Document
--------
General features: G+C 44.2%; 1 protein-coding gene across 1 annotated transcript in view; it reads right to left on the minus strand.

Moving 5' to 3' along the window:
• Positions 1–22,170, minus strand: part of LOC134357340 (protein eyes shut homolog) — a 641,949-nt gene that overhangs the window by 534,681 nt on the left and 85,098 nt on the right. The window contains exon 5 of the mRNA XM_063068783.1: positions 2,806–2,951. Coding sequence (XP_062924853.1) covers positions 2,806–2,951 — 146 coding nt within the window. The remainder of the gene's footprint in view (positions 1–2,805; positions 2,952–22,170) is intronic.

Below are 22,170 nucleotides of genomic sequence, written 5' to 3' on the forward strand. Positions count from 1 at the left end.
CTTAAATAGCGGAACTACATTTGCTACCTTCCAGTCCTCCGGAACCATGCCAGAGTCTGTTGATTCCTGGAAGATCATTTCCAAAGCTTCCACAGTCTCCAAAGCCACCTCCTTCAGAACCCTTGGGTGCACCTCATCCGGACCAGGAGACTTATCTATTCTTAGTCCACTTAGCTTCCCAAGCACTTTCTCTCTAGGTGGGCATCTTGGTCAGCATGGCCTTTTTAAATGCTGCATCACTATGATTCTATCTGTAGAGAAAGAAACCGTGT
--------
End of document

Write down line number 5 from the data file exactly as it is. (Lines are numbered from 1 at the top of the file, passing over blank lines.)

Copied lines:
CTTAAATAGCGGAACTACATTTGCTACCTTCCAGTCCTCCGGAACCATGCCAGAGTCTGTTGATTCCTGGAAGATCATTTCCAAAGCTTCCACAGTCTCCAAAGCCACCTCCTTCAGAACCCTTGGGTGCACCTCATCCGGACCAGGAGACTTATCTATTCTTAGTCCACTTAGCTTCCCAAGCACTTTCTCTCTAGGTGGGCATCTTGGTCAGCATGGCCTTTTTAAATGCTGCATCACTATGATTCTATCTGTAGAGAAAGAAACCGTGT